It is only the fifth such special session since WHO’s creation and comes at a critical moment for the agency. In anticipation of a robust debate among the 34 members, which will conclude tomorrow, on Monday, WHO’s boss Dr. Tedros vigorously defended his organization’s work during a press conference. The Director-General also submitted an interim report to the Board on the response to the pandemic (which had been mandated in the World Health Assembly’s COVID-19 resolution). The document provides a brief summary of WHO’s activities since January 2020, and sets out the steps taken to ensure that appropriate lessons are learned and best practices implemented as the pandemic evolves. The report also points out some of the shortcomings of the response, including:
- that the politicization of pandemic responses has been “a material impediment to defeating the virus."
- that WHO failed to always take into account the social and lived realities of many in devising response strategies (i.e., how do you socially distance in an overcrowded slum).
- and that governments indeed failed to take WHO’s declaration of public health emergency of international concern (PHEIC) seriously and implement measures to prepare for COVID-19. This last finding was expected but no less damning of WHO's lack of authority on the world stage and will be at the heart of future discussions on WHO reform. As the HRC session draws to a close, we’ll be back on Thursday with a proper look at the various votes.
And finally, International Geneva continues to grapple with the revelations exposed last week by The New Humanitarian and Thomson Reuters investigation into sexual exploitation and abuse in the response efforts to the 2018 Ebola outbreak in the DRC. They write that women were propositioned, abused, or lured into sex-for-work schemes by international workers from a range of organizations, including UNICEF, IOM, Oxfam, Médecin Sans Frontières, and IOM, but particularly from WHO.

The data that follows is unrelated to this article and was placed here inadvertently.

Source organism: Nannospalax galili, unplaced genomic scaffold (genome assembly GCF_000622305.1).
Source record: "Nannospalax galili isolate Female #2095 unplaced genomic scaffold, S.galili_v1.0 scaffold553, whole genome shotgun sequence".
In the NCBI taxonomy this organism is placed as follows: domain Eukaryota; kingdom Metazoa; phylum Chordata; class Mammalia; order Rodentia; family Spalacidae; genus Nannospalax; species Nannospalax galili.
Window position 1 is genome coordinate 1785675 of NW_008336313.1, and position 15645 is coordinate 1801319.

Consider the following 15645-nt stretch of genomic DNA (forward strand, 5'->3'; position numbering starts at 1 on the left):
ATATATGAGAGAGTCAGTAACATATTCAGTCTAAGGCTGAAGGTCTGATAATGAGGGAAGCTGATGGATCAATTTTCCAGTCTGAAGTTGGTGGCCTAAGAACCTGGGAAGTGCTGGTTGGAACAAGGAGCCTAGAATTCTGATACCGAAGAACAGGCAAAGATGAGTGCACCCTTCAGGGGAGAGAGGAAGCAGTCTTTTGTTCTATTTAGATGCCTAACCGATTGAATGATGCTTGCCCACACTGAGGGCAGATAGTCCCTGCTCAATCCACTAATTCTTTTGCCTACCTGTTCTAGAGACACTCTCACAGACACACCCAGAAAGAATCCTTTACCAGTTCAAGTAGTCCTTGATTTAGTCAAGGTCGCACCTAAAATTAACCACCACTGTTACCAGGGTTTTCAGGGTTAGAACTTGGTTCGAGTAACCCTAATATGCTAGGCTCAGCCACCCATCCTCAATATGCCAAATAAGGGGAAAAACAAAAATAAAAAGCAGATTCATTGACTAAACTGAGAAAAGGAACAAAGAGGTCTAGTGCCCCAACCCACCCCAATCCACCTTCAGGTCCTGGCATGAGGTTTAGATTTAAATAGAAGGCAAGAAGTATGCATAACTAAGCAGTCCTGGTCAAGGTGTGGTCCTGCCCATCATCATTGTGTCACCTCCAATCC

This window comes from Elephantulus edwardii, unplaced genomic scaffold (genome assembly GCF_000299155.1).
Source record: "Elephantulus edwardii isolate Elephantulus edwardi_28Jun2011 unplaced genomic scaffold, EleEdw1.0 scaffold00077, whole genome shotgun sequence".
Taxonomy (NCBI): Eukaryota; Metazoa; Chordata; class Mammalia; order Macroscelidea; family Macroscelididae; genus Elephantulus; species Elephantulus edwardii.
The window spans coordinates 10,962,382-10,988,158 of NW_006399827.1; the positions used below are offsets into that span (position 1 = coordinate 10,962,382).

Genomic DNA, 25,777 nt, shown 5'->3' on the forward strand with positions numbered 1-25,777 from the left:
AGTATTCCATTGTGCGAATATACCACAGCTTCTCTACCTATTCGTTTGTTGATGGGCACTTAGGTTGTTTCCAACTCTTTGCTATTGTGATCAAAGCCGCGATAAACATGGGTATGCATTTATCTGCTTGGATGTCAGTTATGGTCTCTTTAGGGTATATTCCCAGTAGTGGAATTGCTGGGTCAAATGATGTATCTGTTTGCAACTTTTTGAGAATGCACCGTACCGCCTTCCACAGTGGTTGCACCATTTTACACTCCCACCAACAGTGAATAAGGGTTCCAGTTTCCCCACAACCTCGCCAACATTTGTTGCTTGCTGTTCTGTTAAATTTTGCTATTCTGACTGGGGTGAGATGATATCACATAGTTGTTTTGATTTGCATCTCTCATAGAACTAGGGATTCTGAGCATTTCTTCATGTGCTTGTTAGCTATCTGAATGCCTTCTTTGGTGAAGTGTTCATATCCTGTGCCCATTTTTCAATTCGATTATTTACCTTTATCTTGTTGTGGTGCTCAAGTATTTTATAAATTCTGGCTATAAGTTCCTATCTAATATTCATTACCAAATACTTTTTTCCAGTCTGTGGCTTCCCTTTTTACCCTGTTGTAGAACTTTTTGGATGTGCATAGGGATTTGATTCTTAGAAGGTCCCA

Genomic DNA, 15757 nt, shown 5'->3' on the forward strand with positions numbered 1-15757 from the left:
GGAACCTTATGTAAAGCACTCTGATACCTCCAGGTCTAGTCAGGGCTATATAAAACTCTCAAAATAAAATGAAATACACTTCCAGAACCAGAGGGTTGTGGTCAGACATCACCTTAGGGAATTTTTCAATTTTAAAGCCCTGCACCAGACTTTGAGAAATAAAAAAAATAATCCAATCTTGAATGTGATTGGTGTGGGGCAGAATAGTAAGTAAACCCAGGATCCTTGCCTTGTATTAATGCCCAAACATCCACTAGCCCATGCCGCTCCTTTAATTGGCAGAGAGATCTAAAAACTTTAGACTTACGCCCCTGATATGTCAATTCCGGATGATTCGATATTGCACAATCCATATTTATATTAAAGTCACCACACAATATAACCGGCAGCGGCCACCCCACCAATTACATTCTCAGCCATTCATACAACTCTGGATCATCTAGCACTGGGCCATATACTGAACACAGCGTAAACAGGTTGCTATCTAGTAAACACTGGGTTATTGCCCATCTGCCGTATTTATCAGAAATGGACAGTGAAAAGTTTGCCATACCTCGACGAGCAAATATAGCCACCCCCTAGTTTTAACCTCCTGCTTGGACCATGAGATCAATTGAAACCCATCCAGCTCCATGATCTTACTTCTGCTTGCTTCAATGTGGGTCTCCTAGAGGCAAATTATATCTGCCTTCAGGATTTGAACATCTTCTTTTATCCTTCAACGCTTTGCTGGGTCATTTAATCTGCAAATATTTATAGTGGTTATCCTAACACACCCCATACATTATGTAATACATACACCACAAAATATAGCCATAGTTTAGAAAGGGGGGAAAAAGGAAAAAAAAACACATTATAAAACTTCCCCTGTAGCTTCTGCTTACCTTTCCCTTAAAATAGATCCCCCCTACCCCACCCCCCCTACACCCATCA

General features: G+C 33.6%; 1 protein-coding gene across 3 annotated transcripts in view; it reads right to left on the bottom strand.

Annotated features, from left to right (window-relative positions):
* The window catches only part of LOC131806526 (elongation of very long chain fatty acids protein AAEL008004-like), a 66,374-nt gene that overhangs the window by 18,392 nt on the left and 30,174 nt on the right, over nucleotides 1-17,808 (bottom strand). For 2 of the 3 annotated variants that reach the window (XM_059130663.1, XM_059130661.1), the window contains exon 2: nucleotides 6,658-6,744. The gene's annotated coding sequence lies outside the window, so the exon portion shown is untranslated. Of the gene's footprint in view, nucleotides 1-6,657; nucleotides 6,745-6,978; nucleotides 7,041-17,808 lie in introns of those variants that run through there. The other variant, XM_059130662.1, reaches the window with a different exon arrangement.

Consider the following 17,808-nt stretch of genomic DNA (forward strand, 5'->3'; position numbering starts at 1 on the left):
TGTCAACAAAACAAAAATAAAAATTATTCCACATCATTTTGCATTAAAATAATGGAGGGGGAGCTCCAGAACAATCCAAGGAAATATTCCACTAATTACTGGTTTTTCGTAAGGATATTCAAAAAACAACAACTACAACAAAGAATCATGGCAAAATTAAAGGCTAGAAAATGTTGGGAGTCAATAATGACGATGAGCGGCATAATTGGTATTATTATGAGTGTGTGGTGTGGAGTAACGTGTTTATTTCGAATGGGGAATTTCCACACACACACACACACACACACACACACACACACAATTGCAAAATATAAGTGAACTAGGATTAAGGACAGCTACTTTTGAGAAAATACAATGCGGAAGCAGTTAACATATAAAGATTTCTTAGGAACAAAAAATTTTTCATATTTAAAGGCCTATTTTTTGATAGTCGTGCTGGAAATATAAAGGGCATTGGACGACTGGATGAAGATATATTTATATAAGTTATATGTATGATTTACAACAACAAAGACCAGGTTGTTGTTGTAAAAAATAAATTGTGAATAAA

As an op-ed in The New Humanitarian reminds us, “The international community has known for more than 20 years that sexual misconduct by aid workers is a serious issue that violates the foundational values on which humanitarian work is based.” It raises once more serious concerns about accountability at the UN.
Repeatedly questioned on the subject, Dr. Tedros said on Friday: “we’re outraged to read these reports. … We come to save lives and spread hope. The betrayal of people in the communities we serve is reprehensible.” He then pledged that anyone identified as involved would face immediate dismissal and would be held to account. A flurry of investigations (internal and external) have been announced by several organizations allegedly concerned, and a wider internal investigation is currently being coordinated throughout the UN to gather as much information as possible.
Reporter Sam Mednick is quoted as saying, “everyone appeared to know what was going on – from local and international aid workers to high-ranking officials, doctors, nurses, and community members.” Once again, it should come back to who knew what and when particularly as both Dr. Tedros and Dr. Mike Ryan (head of WHO's health emergencies program—and a regular fixture at WHO’s COVID press conferences) spent significant time on the ground in WHO’s response in DRC.